Coming Undone, Flora Friedmann
In 2004 I stumbled upon basket weaving workshops by Virginia Kaiser at the Royal Botanic Gardens in Sydney. After my first workshop I was hooked and basketry is now part of who I am.
I work mostly with plant fibres, which I harvest myself (or gratefully accept from friends). My favourite weaving plant is Coral Pea Vine (an Australian native) but I also use such things as bangalow and date palm inflorescence, palm leaf sheaths, wisteria, dodder, red hot poker and dietes leaves. In the last year or so I have introduced decorative wire inserts to some of my pieces.
Recently I have concentrated on cane work and teaching myself new methods such as wrapping cane and sewing it with linen thread.
I mostly weave by twining and waling, using traditional stake and strand basketry but aim for non-traditional shapes which require quite a bit of problem solving at times. I find I am really interested in the architecture – the structural shape of the pieces. Many of my sculptures are also randomly woven.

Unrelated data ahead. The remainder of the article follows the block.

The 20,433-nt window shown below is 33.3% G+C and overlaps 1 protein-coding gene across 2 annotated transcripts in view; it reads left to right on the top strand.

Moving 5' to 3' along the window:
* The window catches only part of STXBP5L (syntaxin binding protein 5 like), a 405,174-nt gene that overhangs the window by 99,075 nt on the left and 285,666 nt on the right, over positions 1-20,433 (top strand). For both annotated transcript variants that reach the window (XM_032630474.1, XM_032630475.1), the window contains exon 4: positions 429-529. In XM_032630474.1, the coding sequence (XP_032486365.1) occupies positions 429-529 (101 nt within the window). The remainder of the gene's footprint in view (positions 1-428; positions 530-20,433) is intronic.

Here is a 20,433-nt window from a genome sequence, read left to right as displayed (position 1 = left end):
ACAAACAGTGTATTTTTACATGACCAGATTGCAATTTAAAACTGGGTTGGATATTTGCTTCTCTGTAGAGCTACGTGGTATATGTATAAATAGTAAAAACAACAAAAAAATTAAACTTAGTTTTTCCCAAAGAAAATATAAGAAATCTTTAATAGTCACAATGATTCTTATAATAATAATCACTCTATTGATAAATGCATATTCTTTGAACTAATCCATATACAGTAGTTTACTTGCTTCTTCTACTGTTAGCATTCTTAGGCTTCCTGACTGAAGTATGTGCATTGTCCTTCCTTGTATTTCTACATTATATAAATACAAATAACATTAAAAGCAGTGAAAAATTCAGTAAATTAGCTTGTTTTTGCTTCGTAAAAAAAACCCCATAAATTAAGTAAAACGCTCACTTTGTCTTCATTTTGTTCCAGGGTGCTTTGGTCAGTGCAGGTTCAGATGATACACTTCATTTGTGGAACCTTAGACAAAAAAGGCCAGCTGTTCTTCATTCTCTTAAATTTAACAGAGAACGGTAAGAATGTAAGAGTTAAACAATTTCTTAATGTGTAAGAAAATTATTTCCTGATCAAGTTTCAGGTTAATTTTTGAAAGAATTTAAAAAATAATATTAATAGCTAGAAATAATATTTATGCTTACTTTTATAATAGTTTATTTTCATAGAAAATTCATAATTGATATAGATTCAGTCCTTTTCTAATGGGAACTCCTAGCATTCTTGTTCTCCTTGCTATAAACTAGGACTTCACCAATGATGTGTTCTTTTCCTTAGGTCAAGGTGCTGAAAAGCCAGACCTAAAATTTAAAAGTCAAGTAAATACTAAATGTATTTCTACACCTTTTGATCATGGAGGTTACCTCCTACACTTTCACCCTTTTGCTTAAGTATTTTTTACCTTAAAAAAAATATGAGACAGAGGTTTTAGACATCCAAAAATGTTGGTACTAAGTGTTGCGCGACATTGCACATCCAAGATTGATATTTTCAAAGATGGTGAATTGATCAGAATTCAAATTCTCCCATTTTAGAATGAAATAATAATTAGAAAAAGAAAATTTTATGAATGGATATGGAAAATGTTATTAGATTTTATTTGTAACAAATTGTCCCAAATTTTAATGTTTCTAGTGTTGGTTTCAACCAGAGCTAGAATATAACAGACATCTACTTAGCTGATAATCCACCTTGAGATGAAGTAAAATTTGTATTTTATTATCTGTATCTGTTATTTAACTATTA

Great excitement for me in 2012 was moving from weaving over the laundry sink and a small bench to spreading out and making a wonderful mess in my own studio with a specially raised bath and a large work table.
Once my work is completed I get great pleasure in naming it. I have been told that my baskets’ names are like “poetry in basketry”. I would like to think the baskets’ names truly tell their story and bring an extra dimension to my work.
I share my love of basketry by teaching it via workshops and have shown and sold my work in several exhibitions. I am a founding member of Basketry NSW Inc. and have been a committee member of that group since its inception.
I strive to make beautiful, interesting shapes and as I learn more techniques I feel I’m creeping closer to mastering the crafting of wonderful baskets.